Report notes several problems

A report prepared by UW project management consultant Diane Haubner faulted the entire planning process that went into the project. Among other things, her report noted:
• The use of a committee-made task list as opposed to development of an overall project plan and the naming of a project manager;
• People in charge of the project who knew a lot about software but not a whole lot about actual project management;
• Poorly planned testing of database systems;
• Lack of communication between testers and management.
It was not a small project to undertake.
“The migration is a complex project,” said Lawson spokesman Terry Bake. “When you’re talking about moving from a 30-year-old legacy system, transferring all of that information to a new system, it can be a lengthy and very complicated, but manageable, project.”
Blake explained that the transition can involve transfer of data, installation of software, a testing period, running both systems in parallel but relying on the old one, and then finally the go-live date of switching to the whole new system entirely.
“There are generally, within those types of categories, hundreds of tasks to ensure the overall conversion of a legacy system to a new system,” he added. Delays can happen due to any one of those tasks going awry, which in turn can cause one change after another in the overall scope of the project.

Bureaucracy run amoke?

Kanavas feels the Lawson project is a prime example of bureaucracy running away with itself, and has suggested that the UW System may have outlived its usefulness — that the state would be better off dismantling the system and going back to the independent state-run schools as they existed before 1971.
“The question with the system that we have to have a debate about, in my opinion, is whether the system is adding value or not,” said Kanavas. “Because if they’re not adding value then they need to go away and then let the individual campuses manage themselves.”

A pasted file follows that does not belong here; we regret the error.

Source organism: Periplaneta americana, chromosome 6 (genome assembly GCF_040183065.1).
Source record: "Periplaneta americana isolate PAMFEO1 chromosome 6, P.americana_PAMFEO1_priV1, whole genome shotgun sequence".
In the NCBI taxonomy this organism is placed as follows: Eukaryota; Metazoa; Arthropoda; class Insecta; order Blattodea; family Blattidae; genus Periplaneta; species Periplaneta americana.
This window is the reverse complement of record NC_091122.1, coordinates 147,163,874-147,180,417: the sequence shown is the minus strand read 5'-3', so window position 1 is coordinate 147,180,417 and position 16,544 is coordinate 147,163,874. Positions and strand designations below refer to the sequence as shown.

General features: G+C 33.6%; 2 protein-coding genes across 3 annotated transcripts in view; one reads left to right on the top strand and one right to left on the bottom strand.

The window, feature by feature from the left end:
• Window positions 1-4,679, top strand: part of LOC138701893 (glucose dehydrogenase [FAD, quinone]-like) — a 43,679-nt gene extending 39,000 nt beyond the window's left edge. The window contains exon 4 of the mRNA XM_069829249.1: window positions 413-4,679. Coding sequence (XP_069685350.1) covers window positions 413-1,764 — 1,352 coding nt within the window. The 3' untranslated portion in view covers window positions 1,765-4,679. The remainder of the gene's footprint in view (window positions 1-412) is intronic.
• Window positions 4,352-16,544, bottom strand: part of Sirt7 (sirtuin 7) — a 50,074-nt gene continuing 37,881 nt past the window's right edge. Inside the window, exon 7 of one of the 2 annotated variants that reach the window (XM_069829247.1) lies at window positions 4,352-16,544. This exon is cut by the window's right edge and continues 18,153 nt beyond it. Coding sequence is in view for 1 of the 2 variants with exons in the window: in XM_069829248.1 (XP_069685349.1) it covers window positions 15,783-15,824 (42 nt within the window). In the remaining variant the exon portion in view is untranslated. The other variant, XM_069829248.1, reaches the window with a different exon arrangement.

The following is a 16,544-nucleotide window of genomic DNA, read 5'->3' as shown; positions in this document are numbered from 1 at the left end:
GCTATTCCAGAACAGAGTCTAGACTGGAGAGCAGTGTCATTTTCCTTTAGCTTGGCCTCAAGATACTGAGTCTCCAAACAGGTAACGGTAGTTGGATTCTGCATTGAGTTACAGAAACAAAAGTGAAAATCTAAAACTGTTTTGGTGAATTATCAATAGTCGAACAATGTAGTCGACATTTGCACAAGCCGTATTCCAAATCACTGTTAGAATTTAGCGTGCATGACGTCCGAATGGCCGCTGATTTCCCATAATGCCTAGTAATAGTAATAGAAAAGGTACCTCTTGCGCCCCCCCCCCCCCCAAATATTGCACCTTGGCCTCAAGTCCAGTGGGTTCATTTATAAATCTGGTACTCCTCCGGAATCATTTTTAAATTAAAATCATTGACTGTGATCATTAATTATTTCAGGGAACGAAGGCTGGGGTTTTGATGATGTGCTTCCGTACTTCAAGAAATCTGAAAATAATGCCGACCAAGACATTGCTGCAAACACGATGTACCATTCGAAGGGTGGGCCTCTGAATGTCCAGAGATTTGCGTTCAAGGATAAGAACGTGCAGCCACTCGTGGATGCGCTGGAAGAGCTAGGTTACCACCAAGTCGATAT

Prior to his election to the Senate, Kanavas spent 12 years in the software industry and still works for Brookfield-based HarrisData, a developer of enterprise software solutions.
UW-Madison vice chancellor Darrell Bazzell, who in a previous interview with WISC-TV faulted the previous decision-making process, also said that many of those objecting to the project have only just recently found out about its very existence, which he said has led to some misunderstanding about its whole history.
“I think if they better understand the fact that we have to move to a new system, I think some of those comments would be tempered in the future,”
The future may bring an even greater cooperative approach to technology, according to Meachen, who said Mash’s office is willing to look into the idea of setting up a project management office to oversee projects that involve multiple campuses of the UW System. That office would be governed by the Common Systems Group.

Eric Kleefeld is a writer for WTN based in Madison. He can be reached at eric@wistechnology.com. Senior contributing editor David Niles contributed to this story.